LFMM Draw an arrow showing you which way to point your pine needles. They should all point in, towards the center of your seat. This arrow will go on the plain side of the box, as I’ve shown you below. If you don’t do this, you can get confused. Your pattern won’t come out right.

4. Using the wood glue, start gluing pine needles onto the triangles. Keep the needles straight and next to each other as you go. They will hang over the edge of your pattern. No biggie!


LFMM (Remember that acronym! I’ll use it a lot!) Don’t spread the glue all over the triangle. Instead, make a stripe of glue about a quarter of an inch wide. Work one stripe at a time. This will give you more control.


LFMM Cut the pine needles into shorter pieces, about two inches long. They naturally have a curve. By cutting them, you don’t have to deal with the curve.

LFMM To corral these little suckers, and to get them to line up neatly, use the tip of your X-acto knife or a plastic credit card.

5. Wrap the triangles in a piece of waxed paper. make a sandwich of them. Put something flat on them to help them dry properly. Alternatively, you could use two pieces of heavy plastic (like from a take out container) and pinch it together with clothes pins to help the triangles to dry flat. You might also want to add a little more glue to the top of the triangles. But not too much or the glue will show a lot.

6. Neatly trim the excess pine needles. Use your scissors.

7. If the bent wood is dry enough, you can unclip it. (You’ll be amazed at the wonderful bend you’ll get!) Size one piece to be the primary bent back for your bench. Test it and put it in the holes. Trim it with the hedge clippers or scissors if necessary. Insert into the holes, add glue, and use a bit of masking tape to hold them in place until they dry.

8. Using paint or markers, color your floral wire brown-black. Let it dry.

9. Reassemble the four triangles that make up the seat for your bench. (You’re going to be so happy about those numbers on the back. They’ll really help!) Adjust holes for the bent twig back of the bench. If you are happy with how it looks, glue the triangles onto the bench seat, the balsa wood. Trim around the seat with longer pieces of pine needles. See the photo below? I used a bit of masking tape to keep the longer pine needles down as they dried on the trim.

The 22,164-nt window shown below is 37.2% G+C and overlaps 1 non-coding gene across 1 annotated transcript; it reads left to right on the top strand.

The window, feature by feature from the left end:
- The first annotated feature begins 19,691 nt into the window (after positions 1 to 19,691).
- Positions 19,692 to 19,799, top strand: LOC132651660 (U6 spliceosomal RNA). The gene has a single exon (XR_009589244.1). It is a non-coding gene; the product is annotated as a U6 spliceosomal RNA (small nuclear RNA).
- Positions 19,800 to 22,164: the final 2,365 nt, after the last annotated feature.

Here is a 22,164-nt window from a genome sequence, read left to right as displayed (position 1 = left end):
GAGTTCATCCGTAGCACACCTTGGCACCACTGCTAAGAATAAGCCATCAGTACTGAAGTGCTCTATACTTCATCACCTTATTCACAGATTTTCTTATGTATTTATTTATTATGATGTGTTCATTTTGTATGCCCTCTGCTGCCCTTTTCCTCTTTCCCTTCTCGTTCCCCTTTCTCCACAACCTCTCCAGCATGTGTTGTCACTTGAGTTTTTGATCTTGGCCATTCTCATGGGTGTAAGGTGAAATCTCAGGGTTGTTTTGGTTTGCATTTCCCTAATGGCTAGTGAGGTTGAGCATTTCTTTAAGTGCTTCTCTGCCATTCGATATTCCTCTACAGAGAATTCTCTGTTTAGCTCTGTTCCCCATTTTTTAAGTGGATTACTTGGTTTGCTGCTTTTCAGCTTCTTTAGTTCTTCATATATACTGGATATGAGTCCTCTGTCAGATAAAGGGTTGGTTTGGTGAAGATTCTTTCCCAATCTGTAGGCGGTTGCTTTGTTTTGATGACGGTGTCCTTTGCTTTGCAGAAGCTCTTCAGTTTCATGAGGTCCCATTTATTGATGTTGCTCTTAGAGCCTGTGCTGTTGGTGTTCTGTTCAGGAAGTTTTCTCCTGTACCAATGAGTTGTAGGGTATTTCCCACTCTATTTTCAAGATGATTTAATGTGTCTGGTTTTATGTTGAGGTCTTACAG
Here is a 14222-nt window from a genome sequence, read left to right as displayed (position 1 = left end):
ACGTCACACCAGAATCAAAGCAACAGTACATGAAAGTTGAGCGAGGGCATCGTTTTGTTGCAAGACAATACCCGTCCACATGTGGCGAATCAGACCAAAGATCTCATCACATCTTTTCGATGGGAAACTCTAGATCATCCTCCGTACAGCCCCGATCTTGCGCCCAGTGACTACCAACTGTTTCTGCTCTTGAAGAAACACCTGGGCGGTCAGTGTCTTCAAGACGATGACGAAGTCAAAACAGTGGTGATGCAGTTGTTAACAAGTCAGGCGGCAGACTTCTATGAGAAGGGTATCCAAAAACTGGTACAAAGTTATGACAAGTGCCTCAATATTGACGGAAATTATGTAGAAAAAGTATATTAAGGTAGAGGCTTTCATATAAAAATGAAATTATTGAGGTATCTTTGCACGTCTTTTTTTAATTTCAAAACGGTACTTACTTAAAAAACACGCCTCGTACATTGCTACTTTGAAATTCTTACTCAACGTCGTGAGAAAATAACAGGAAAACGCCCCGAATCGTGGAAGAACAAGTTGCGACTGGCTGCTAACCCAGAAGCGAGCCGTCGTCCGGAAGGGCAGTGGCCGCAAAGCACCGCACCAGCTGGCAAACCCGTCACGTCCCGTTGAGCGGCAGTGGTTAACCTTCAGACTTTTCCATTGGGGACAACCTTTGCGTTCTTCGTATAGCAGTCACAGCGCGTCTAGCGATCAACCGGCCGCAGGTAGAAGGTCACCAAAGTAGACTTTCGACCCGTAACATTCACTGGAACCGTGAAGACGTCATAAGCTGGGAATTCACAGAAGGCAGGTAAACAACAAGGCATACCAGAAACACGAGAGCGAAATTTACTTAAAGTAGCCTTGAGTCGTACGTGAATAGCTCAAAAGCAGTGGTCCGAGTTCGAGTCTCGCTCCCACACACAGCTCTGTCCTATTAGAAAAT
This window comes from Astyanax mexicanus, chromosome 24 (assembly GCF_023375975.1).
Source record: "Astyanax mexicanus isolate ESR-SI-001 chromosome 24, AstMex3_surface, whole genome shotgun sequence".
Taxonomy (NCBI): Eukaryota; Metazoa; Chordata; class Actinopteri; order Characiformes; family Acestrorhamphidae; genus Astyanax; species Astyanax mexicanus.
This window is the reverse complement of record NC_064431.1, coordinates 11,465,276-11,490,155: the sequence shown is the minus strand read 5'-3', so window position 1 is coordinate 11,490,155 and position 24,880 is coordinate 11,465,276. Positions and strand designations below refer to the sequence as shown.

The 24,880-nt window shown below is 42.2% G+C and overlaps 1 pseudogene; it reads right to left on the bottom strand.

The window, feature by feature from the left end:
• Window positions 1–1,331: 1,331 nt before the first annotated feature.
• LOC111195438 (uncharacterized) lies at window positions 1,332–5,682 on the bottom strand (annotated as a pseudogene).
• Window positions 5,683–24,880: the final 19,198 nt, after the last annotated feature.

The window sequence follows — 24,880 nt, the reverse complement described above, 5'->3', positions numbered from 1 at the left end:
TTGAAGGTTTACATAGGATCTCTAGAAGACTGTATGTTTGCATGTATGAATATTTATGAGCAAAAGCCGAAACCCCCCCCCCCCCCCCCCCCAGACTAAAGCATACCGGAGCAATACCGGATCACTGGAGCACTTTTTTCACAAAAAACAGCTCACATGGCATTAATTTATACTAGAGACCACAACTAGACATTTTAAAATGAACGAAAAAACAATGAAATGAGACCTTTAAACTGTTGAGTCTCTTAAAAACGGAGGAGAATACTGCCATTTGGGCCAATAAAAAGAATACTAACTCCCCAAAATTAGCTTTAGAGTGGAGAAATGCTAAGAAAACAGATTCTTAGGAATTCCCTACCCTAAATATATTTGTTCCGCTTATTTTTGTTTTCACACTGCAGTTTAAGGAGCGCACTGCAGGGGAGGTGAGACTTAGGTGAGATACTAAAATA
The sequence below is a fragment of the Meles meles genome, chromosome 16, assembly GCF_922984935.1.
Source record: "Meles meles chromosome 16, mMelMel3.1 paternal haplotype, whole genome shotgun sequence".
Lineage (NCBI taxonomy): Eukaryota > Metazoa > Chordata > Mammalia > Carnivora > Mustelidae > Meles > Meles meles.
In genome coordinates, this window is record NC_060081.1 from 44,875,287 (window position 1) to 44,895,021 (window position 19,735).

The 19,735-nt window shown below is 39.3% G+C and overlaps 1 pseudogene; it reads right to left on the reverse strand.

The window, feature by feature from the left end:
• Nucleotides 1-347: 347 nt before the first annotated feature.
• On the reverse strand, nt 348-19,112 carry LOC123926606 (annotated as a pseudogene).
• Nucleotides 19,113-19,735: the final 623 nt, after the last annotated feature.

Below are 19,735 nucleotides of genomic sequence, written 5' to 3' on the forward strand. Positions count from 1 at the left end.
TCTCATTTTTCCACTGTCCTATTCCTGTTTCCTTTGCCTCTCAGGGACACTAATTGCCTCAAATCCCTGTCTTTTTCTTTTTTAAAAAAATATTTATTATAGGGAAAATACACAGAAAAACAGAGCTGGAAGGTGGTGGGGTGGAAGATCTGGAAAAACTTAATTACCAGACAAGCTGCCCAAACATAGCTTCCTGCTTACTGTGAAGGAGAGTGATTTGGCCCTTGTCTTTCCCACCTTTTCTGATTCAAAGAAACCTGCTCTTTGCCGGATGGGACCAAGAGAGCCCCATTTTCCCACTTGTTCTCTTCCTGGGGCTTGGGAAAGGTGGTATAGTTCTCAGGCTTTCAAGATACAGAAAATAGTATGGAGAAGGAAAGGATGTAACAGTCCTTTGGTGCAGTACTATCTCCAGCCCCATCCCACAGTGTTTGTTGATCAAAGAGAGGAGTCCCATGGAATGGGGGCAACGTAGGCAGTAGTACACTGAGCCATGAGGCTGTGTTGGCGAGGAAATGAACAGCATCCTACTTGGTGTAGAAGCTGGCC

LFMM Lesley Shepherd used longer “pine needles” (she bought craft grasses) and first set down an X in the middle of her seat. Then she added the triangles. This made the whole thing look more finished.

10. Add another bent twig back. This one will be larger than the first. Glue the ends of it next to the ends of the first bent twig back.

LFMM You might want to make a tiny notch in the bench seat for the new twig back. It’ll help keep the twig stable.

11. Wrap wire between the two bent twig backs.

12. Add spindles made of more twigs to the back.

13. At this point, you’re basically done. You can add “arms” by trimming another bent twig and gluing to to one of the backs and to the seat. You can also add spindles between the legs, wrapping them with wire, if so desired.

Don’t forget to admire your work. What a clever, clever crafter you are!

If you have any questions, just put them in the comments section below or email me at JCSlan@JoannaSlan.com

Miniature Basket Tutorial

This is a fun project that keeps another bit of plastic out of the landfill. Here are two finished versions of this project.

SUPPLIES:

Empty and clean plastic coffee creamer container
Quilling strip (or strip of paper cut 3/8 inch wide)
Duct tape (optional)
Masking tape (cut into half inch pieces)
Scissors
Punch (optional)
Paper to match or contrast with your quilling strip
Beads (optional)

METHOD:

1. Cut the rim off the creamer container.

2. Carefully cut the container into spokes. (Tip: Follow the indentations.) (Note: You could use a permanent marker and color the base of your basket–the creamer container–at this point.)

3. Tape down the quilling strip.

4. Begin to weave it over and under. (Tip: If you have an even number of spokes, skip two at the start of each round. That gives you a nice alternating woven pattern.)

5. Use bits of masking tape to hold down each new quilling strip row. Otherwise the qulling strip will side up, up and away!

6. When you are as high as you want to go, tape down the end of the quilling strip.

7. Stick a piece of duct tape to a cutting mat or a glass surface. Cut it into a thinner strip. (Tip: Use a craft knife and a cork-backed ruler for this.)

8. Peel off the duct tape and wrap it around your basket. Alternatively, glue a quilling strip around the top of the  basket.

9. Decorate your basket with punched shapes and beads.

Ta-dah! Aren’t you smart? (I know YOU are!)